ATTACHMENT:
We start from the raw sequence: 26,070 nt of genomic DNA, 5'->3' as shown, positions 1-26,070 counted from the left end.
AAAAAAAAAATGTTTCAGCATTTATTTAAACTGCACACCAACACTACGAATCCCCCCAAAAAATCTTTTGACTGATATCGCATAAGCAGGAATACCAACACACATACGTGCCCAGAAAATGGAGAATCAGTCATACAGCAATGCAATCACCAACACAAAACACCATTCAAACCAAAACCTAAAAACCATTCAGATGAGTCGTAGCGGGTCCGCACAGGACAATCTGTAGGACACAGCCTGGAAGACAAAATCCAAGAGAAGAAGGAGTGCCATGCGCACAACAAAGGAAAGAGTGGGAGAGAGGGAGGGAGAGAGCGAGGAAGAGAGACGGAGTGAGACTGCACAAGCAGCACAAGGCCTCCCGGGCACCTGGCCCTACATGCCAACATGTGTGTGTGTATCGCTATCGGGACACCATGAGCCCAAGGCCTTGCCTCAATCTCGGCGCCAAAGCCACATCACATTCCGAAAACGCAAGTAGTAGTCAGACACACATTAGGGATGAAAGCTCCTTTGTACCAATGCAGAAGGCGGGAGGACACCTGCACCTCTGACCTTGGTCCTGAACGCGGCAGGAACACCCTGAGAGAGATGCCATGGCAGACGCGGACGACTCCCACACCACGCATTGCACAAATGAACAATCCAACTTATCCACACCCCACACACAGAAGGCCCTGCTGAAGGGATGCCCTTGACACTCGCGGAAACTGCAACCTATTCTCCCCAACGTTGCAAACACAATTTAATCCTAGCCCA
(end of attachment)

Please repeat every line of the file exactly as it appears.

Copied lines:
We start from the raw sequence: 26,070 nt of genomic DNA, 5'->3' as shown, positions 1-26,070 counted from the left end.
AAAAAAAAAATGTTTCAGCATTTATTTAAACTGCACACCAACACTACGAATCCCCCCAAAAAATCTTTTGACTGATATCGCATAAGCAGGAATACCAACACACATACGTGCCCAGAAAATGGAGAATCAGTCATACAGCAATGCAATCACCAACACAAAACACCATTCAAACCAAAACCTAAAAACCATTCAGATGAGTCGTAGCGGGTCCGCACAGGACAATCTGTAGGACACAGCCTGGAAGACAAAATCCAAGAGAAGAAGGAGTGCCATGCGCACAACAAAGGAAAGAGTGGGAGAGAGGGAGGGAGAGAGCGAGGAAGAGAGACGGAGTGAGACTGCACAAGCAGCACAAGGCCTCCCGGGCACCTGGCCCTACATGCCAACATGTGTGTGTGTATCGCTATCGGGACACCATGAGCCCAAGGCCTTGCCTCAATCTCGGCGCCAAAGCCACATCACATTCCGAAAACGCAAGTAGTAGTCAGACACACATTAGGGATGAAAGCTCCTTTGTACCAATGCAGAAGGCGGGAGGACACCTGCACCTCTGACCTTGGTCCTGAACGCGGCAGGAACACCCTGAGAGAGATGCCATGGCAGACGCGGACGACTCCCACACCACGCATTGCACAAATGAACAATCCAACTTATCCACACCCCACACACAGAAGGCCCTGCTGAAGGGATGCCCTTGACACTCGCGGAAACTGCAACCTATTCTCCCCAACGTTGCAAACACAATTTAATCCTAGCCCA